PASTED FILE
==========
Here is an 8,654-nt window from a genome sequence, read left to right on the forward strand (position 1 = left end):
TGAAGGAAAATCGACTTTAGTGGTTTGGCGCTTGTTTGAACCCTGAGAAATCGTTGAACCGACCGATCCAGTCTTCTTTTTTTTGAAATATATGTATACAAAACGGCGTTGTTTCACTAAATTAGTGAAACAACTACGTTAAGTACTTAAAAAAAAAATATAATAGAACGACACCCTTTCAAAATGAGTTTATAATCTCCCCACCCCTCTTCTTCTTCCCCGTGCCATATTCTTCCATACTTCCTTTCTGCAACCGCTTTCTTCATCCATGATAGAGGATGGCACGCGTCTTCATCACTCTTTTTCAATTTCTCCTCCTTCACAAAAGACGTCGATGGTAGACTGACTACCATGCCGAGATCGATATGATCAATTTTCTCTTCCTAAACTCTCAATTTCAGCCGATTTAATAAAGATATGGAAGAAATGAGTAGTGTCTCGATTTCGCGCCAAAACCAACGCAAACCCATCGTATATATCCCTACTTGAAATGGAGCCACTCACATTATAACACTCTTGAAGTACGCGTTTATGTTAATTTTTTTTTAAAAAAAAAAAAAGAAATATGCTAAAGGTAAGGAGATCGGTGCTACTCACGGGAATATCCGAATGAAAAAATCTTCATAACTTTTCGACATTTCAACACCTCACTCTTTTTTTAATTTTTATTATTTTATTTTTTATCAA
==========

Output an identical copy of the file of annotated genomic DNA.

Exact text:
Here is an 8,654-nt window from a genome sequence, read left to right on the forward strand (position 1 = left end):
TGAAGGAAAATCGACTTTAGTGGTTTGGCGCTTGTTTGAACCCTGAGAAATCGTTGAACCGACCGATCCAGTCTTCTTTTTTTTGAAATATATGTATACAAAACGGCGTTGTTTCACTAAATTAGTGAAACAACTACGTTAAGTACTTAAAAAAAAAATATAATAGAACGACACCCTTTCAAAATGAGTTTATAATCTCCCCACCCCTCTTCTTCTTCCCCGTGCCATATTCTTCCATACTTCCTTTCTGCAACCGCTTTCTTCATCCATGATAGAGGATGGCACGCGTCTTCATCACTCTTTTTCAATTTCTCCTCCTTCACAAAAGACGTCGATGGTAGACTGACTACCATGCCGAGATCGATATGATCAATTTTCTCTTCCTAAACTCTCAATTTCAGCCGATTTAATAAAGATATGGAAGAAATGAGTAGTGTCTCGATTTCGCGCCAAAACCAACGCAAACCCATCGTATATATCCCTACTTGAAATGGAGCCACTCACATTATAACACTCTTGAAGTACGCGTTTATGTTAATTTTTTTTTAAAAAAAAAAAAAGAAATATGCTAAAGGTAAGGAGATCGGTGCTACTCACGGGAATATCCGAATGAAAAAATCTTCATAACTTTTCGACATTTCAACACCTCACTCTTTTTTTAATTTTTATTATTTTATTTTTTATCAA